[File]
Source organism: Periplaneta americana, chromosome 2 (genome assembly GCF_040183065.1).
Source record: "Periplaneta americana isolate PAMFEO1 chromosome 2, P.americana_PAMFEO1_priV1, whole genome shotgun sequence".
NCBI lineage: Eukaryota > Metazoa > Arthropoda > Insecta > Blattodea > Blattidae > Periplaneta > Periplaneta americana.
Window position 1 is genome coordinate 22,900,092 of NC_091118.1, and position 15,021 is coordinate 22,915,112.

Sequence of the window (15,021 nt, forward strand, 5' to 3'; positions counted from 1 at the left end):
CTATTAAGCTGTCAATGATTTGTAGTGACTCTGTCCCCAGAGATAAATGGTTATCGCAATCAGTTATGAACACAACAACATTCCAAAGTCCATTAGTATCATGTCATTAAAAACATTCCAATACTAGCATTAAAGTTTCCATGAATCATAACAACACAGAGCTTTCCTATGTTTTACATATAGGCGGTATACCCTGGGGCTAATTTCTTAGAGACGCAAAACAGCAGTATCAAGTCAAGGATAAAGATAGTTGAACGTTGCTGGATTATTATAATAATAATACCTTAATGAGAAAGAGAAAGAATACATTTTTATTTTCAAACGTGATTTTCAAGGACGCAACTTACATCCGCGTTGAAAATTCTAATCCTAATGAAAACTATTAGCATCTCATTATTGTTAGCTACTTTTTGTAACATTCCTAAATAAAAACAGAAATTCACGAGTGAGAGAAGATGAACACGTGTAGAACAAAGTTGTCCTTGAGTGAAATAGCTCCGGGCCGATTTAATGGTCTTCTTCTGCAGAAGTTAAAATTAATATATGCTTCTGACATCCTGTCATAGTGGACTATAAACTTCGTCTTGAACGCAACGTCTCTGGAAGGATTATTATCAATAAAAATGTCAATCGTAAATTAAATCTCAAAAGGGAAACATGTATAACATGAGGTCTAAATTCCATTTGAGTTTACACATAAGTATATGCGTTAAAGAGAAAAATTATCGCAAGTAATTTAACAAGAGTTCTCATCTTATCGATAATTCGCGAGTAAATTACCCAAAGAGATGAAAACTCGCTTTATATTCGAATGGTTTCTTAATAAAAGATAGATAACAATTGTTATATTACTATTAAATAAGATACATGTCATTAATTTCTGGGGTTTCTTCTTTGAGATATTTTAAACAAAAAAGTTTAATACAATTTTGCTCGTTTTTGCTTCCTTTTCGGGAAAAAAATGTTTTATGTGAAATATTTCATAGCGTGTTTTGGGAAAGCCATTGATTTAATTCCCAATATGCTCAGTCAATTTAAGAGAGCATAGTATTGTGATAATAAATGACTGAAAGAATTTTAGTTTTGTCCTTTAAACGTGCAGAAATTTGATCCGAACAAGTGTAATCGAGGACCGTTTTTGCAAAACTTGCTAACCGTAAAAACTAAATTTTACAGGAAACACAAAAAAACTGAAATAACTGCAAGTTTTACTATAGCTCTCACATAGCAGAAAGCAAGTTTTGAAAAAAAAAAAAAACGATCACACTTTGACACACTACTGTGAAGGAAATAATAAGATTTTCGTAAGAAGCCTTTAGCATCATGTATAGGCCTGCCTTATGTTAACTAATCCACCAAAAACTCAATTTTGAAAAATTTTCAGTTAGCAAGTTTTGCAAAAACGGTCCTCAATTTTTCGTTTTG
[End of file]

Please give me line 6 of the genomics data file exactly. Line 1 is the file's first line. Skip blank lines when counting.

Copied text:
CTATTAAGCTGTCAATGATTTGTAGTGACTCTGTCCCCAGAGATAAATGGTTATCGCAATCAGTTATGAACACAACAACATTCCAAAGTCCATTAGTATCATGTCATTAAAAACATTCCAATACTAGCATTAAAGTTTCCATGAATCATAACAACACAGAGCTTTCCTATGTTTTACATATAGGCGGTATACCCTGGGGCTAATTTCTTAGAGACGCAAAACAGCAGTATCAAGTCAAGGATAAAGATAGTTGAACGTTGCTGGATTATTATAATAATAATACCTTAATGAGAAAGAGAAAGAATACATTTTTATTTTCAAACGTGATTTTCAAGGACGCAACTTACATCCGCGTTGAAAATTCTAATCCTAATGAAAACTATTAGCATCTCATTATTGTTAGCTACTTTTTGTAACATTCCTAAATAAAAACAGAAATTCACGAGTGAGAGAAGATGAACACGTGTAGAACAAAGTTGTCCTTGAGTGAAATAGCTCCGGGCCGATTTAATGGTCTTCTTCTGCAGAAGTTAAAATTAATATATGCTTCTGACATCCTGTCATAGTGGACTATAAACTTCGTCTTGAACGCAACGTCTCTGGAAGGATTATTATCAATAAAAATGTCAATCGTAAATTAAATCTCAAAAGGGAAACATGTATAACATGAGGTCTAAATTCCATTTGAGTTTACACATAAGTATATGCGTTAAAGAGAAAAATTATCGCAAGTAATTTAACAAGAGTTCTCATCTTATCGATAATTCGCGAGTAAATTACCCAAAGAGATGAAAACTCGCTTTATATTCGAATGGTTTCTTAATAAAAGATAGATAACAATTGTTATATTACTATTAAATAAGATACATGTCATTAATTTCTGGGGTTTCTTCTTTGAGATATTTTAAACAAAAAAGTTTAATACAATTTTGCTCGTTTTTGCTTCCTTTTCGGGAAAAAAATGTTTTATGTGAAATATTTCATAGCGTGTTTTGGGAAAGCCATTGATTTAATTCCCAATATGCTCAGTCAATTTAAGAGAGCATAGTATTGTGATAATAAATGACTGAAAGAATTTTAGTTTTGTCCTTTAAACGTGCAGAAATTTGATCCGAACAAGTGTAATCGAGGACCGTTTTTGCAAAACTTGCTAACCGTAAAAACTAAATTTTACAGGAAACACAAAAAAACTGAAATAACTGCAAGTTTTACTATAGCTCTCACATAGCAGAAAGCAAGTTTTGAAAAAAAAAAAAAACGATCACACTTTGACACACTACTGTGAAGGAAATAATAAGATTTTCGTAAGAAGCCTTTAGCATCATGTATAGGCCTGCCTTATGTTAACTAATCCACCAAAAACTCAATTTTGAAAAATTTTCAGTTAGCAAGTTTTGCAAAAACGGTCCTCAATTTTTCGTTTTG